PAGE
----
However, if a resident of a Contracting State is denied treaty benefits pursuant to these rules, the competent authority of the other Contracting State may, nevertheless, grant treaty benefits with respect to a specific item of income, if such grant of benefits is justified.

Revised limitation on benefits article

U.S. tax treaties have long contained limitation on benefits (LOB) provisions to limit treaty shopping. Conceptually, treaty shopping occurs when an investor structures investments through a company that is a resident in a country in which the U.S. has a treaty in order to obtain treaty benefits that would not be available if the investment were made directly. The OECD has recommended that countries consider inserting LOB provisions in their tax treaties, the OECD has suggested that countries adopt a subjective test to determine whether to grant treaty benefits while the 2016 Model contains a variety of objective tests.

Article 22 of the 2016 Model contains several revisions to the LOB article. The first is a taxpayer friendly test known as the equivalent beneficiary test. Under this test, a taxpayer can claim treaty benefits if at least 95 percent of the taxpayer is owned by seven or fewer persons that are equivalent beneficiaries and if the taxpayer satisfies a base erosion test. An equivalent beneficiary is defined as a resident of any state if entitled to benefits under a comprehensive double taxation treaty with the U.S. or the other treaty country which is a broader definition than currently exists in most U.S. treaties. Thus, a taxpayer claiming benefits with respect to U.S. source passive income under the 2016 Model would be subject to tax at a maximum rate equal to the withholding rate to which its third country resident owners would be entitled, as opposed to the statutory U.S. rate of 30 percent. With respect to business profits, gains, or other income, the third country resident must be entitled to benefits that are at least as favorable as under the U.S. model. In addition, the 2016 Model has an important modification that allows individual shareholders to be treated as companies for purposes of private companies seeking to qualify under the derivative benefits test to allow for the lower corporate dividend withholding rate of 5percent.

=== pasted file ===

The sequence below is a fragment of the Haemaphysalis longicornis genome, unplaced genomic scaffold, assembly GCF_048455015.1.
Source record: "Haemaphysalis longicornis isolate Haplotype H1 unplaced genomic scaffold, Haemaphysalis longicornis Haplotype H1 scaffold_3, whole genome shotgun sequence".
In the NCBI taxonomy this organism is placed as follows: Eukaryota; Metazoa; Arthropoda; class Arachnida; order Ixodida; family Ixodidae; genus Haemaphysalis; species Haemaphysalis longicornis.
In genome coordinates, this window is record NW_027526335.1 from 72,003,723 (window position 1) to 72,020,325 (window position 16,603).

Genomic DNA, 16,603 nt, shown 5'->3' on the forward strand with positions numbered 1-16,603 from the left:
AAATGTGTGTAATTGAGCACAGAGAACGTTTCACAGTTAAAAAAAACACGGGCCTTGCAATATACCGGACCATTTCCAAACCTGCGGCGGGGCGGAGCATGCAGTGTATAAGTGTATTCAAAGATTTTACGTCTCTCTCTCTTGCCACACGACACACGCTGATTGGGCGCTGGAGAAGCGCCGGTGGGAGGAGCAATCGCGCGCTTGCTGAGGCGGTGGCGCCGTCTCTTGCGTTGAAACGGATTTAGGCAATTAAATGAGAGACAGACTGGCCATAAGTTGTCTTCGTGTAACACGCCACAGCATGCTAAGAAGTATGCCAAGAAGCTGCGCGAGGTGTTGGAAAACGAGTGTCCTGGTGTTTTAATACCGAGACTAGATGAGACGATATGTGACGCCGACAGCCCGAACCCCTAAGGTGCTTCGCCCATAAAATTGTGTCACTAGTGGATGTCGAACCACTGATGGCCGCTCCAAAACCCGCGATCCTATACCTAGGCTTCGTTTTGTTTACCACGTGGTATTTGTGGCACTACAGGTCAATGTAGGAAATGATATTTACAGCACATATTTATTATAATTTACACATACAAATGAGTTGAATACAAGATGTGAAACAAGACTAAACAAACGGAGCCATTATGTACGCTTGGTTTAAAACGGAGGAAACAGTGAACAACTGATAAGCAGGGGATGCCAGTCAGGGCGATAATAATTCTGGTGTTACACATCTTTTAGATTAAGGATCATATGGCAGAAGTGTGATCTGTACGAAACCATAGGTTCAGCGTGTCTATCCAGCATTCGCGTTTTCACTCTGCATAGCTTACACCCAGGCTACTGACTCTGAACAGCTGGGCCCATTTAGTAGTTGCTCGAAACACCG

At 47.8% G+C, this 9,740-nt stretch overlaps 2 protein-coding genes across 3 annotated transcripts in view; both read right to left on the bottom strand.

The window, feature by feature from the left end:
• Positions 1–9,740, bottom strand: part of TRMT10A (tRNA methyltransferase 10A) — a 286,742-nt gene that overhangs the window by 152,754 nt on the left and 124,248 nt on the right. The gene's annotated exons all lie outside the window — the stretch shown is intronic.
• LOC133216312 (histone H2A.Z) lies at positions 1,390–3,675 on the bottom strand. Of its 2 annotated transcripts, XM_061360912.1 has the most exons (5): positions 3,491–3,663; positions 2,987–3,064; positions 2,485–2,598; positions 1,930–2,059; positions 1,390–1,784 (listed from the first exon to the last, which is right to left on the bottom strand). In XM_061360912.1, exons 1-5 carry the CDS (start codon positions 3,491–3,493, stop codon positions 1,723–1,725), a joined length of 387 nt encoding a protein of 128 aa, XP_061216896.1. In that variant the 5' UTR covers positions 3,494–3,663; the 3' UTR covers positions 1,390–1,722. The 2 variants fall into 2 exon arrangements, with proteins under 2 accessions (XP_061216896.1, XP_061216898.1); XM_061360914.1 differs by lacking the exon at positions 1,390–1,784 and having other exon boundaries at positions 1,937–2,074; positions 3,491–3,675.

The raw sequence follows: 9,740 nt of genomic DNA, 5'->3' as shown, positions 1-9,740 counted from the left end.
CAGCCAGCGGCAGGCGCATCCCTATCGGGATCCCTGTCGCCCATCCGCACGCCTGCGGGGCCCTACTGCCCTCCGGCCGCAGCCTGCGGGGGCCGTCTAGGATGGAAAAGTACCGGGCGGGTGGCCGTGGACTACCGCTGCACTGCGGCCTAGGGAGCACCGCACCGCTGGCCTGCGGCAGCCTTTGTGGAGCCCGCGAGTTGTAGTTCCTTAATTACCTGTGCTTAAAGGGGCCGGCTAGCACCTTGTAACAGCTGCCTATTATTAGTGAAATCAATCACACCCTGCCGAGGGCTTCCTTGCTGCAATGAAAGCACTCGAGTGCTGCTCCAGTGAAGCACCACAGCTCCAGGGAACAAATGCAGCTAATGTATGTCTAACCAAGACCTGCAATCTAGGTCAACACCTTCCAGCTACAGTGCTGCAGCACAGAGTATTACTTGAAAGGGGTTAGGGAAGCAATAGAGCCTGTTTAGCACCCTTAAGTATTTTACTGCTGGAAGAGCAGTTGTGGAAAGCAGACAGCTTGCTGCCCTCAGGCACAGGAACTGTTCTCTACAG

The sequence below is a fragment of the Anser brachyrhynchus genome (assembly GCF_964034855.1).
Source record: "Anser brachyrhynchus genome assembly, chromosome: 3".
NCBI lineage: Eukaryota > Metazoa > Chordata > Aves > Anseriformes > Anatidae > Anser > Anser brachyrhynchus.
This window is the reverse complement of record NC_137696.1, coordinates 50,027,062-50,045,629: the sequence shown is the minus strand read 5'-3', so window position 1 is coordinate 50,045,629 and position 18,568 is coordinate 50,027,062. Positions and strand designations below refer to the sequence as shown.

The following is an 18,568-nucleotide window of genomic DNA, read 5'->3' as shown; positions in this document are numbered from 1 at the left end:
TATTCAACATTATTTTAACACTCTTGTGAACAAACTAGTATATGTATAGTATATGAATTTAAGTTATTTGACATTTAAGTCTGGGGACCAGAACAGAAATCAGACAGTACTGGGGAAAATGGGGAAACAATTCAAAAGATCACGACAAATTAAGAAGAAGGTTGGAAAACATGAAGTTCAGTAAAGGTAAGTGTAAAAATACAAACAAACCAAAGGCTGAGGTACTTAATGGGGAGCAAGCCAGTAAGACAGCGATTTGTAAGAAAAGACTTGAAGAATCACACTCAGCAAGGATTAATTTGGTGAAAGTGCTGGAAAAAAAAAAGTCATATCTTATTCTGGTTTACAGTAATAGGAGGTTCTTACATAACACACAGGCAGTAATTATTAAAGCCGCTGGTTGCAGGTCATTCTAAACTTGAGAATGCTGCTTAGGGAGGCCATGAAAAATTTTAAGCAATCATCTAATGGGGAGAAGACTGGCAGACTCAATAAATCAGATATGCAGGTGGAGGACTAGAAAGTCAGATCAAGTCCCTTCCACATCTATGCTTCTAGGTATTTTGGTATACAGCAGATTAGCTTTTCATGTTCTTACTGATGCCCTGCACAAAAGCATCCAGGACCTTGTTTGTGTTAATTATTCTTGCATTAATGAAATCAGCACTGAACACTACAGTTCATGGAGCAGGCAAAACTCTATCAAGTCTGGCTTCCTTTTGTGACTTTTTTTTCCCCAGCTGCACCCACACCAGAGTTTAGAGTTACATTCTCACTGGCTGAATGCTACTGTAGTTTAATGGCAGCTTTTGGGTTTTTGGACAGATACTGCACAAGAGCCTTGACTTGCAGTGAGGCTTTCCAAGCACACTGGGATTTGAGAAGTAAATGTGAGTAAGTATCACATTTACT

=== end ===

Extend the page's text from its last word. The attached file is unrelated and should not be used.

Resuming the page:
The 2016 Model also contains changes to the base erosion, competent authority and active trade or business provisions of the LOB. For example, changes to the base erosion tests will require that intermediate owners be a residents of one of the two contracting states in order for a taxpayer to obtain treaty benefits. This was not always clear in other treaties.  In addition, the base erosion test now requires taxpayers to consider payments made by another member of the taxpayer’s group even if that other member is not a party to the transaction giving rise to the payment with respect to which the taxpayer seeks benefits.

Under another provision, the Competent Authority can classify a taxpayer as a qualified resident only if the taxpayer has “a substantial nontax nexus” to its country of residence. This is in addition to the requirement that the obtaining of treaty benefits was not one of the principal purposes for the establishment of operation.

Lastly, the 2016 Model contains amendments to the “active trade or business” test of the LOB article. To qualify under the “active trade or business” test, taxpayers generally must conduct some level of business operations and have substance in the residence country in order to obtain treaty benefits. The revisions would eliminate the treaty benefits for an entity that has an active trade or business in a treaty country if the income for which the benefits are sought do not “emanate from, or are incidental to” the trade or business of a company located in that country. The goal of this provision is to limit the treaty benefits allowed under this test to situations in which the business has a strong connection to the item of income for which benefits are claimed. This provision is designed to prevent large multinational organizations with varied business activities across the globe from utilizing subsidiaries in a particular treaty country to claim treaty benefits when the income has no logical connection to activities in the treaty country.   

Special Tax Regimes